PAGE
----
AMPKα2 deficiency exacerbates long-term PM 2.5 exposure-induced lung injury and cardiac dysfunction

Hongyun Wang, Xiyue Shen, Guoxiong Tian, Xili Shi, Wei Huang, Yongguang Wu, Lei Sun, Can Peng, Shasha Liu, Ying Huang, Xiaoyu Chen, Fang Zhang, Yingjie Chen, Wenjun Ding, Zhongbing Lu

Research output: Contribution to journalArticle

18 Scopus citations


Previous studies have demonstrated that long-term exposure to fine particulate matter (PM 2.5 ) increases the risk of respiratory and cardiovascular diseases. As a metabolic sensor, AMP-activated protein kinase (AMPK) is a promising target for cardiovascular disease. However, the impact of AMPK on the adverse health effects of PM 2.5 has not been investigated. In this study, we exposed wild-type (WT) and AMPKα2 -/- mice to either airborne PM 2.5 (mean daily concentration ~64 µg/m 3 ) or filtered air for 6 months through a whole-body exposure system. After exposure, AMPKα2 -/- mice developed severe lung injury and left ventricular dysfunction. In the PM 2.5 -exposed lungs and hearts, loss of AMPKα2 resulted in higher levels of fibrotic genes, more collagen deposition, lower levels of peroxiredoxin 5 (Prdx5), and greater induction of oxidative stress and inflammation than observed in the lungs and hearts of WT mice. In PM 2.5 -exposed BEAS-2B and H9C2 cells, inhibition of AMPK activity significantly decreased cell viability and Prdx5 expression, and increased the intracellular ROS and p-NF-κB levels. Collectively, our results provide the first direct evidence that AMPK has a marked protective effect on the adverse health effects induced by long-term PM 2.5 exposure. Our findings suggest that strategies to increase AMPK activity may provide a novel approach to attenuate air pollution associated disease.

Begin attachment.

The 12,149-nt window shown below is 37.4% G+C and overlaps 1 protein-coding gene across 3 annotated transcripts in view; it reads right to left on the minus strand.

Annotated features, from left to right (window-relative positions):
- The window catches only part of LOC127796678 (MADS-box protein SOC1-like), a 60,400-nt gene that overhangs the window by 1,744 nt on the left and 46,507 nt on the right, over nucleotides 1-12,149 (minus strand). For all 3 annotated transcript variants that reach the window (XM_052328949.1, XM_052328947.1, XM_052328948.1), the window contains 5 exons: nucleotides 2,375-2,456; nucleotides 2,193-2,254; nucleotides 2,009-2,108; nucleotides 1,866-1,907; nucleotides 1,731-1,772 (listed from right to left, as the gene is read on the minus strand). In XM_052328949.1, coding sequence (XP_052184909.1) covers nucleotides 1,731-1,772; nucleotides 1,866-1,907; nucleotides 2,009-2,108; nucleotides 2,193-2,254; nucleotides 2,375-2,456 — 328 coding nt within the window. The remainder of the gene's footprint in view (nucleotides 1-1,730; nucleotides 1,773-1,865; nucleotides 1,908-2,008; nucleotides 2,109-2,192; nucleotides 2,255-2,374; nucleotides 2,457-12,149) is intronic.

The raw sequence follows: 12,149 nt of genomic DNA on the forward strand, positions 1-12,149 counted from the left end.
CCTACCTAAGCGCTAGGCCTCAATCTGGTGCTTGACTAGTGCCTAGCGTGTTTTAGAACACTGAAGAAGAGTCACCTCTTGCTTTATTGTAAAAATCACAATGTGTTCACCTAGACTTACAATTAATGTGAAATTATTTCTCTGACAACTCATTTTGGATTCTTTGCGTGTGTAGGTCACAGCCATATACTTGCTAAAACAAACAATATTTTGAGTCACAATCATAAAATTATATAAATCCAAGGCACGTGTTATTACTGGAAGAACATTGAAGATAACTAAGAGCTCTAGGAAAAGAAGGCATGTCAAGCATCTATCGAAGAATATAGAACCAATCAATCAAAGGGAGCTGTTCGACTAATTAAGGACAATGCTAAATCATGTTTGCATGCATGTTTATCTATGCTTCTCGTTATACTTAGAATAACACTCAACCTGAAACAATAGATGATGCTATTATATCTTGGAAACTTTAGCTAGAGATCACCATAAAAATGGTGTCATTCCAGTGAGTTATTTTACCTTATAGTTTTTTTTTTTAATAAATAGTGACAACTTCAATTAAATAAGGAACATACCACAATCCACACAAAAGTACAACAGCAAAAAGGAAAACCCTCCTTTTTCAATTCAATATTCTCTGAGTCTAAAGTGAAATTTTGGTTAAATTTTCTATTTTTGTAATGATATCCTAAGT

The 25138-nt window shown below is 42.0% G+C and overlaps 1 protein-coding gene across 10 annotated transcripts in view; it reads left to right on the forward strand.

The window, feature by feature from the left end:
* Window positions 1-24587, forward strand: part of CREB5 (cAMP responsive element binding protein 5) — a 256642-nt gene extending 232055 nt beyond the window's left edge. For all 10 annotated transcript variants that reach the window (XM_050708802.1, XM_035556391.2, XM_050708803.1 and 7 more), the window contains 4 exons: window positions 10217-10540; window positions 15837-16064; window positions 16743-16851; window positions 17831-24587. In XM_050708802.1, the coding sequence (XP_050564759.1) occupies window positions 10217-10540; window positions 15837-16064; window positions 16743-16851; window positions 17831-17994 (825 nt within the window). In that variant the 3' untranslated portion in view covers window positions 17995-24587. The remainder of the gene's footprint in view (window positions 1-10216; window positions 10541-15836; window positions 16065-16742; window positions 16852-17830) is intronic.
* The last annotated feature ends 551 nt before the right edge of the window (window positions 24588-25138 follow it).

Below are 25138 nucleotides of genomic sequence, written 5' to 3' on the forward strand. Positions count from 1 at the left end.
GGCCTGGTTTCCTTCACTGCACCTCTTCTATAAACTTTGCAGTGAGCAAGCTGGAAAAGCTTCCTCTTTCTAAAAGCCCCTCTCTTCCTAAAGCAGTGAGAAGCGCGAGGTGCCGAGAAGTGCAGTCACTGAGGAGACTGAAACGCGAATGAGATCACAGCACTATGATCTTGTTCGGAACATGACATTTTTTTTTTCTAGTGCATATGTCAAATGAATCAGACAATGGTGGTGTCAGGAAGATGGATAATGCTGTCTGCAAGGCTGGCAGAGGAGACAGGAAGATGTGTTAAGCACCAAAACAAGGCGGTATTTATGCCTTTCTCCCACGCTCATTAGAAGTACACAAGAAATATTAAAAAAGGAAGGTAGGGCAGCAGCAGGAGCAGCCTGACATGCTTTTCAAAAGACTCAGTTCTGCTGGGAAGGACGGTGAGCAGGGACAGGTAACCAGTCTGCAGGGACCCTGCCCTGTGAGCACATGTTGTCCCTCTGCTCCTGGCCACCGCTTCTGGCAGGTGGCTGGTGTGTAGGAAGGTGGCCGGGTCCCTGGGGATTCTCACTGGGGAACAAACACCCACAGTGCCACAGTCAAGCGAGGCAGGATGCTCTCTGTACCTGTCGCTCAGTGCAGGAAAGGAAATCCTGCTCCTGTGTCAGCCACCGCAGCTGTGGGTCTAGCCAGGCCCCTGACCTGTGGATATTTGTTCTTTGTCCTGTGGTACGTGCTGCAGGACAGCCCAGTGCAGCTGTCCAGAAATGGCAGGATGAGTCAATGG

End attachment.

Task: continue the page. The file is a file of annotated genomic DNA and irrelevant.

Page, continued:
Original languageEnglish (US)
Pages (from-to)202-214
Number of pages13
JournalFree Radical Biology and Medicine
StatePublished - Jun 2018


  • AMPK
  • Heart failure
  • Lung injury
  • PM
  • Prdx5

Fingerprint Dive into the research topics of 'AMPKα2 deficiency exacerbates long-term PM <sub>2.5</sub> exposure-induced lung injury and cardiac dysfunction'. Together they form a unique fingerprint.

  • Cite this

    Wang, H., Shen, X., Tian, G., Shi, X., Huang, W., Wu, Y., Sun, L., Peng, C., Liu, S., Huang, Y., Chen, X., Zhang, F., Chen, Y., Ding, W., & Lu, Z. (2018). AMPKα2 deficiency exacerbates long-term PM 2.5 exposure-induced lung injury and cardiac dysfunction Free Radical Biology and Medicine, 121, 202-214.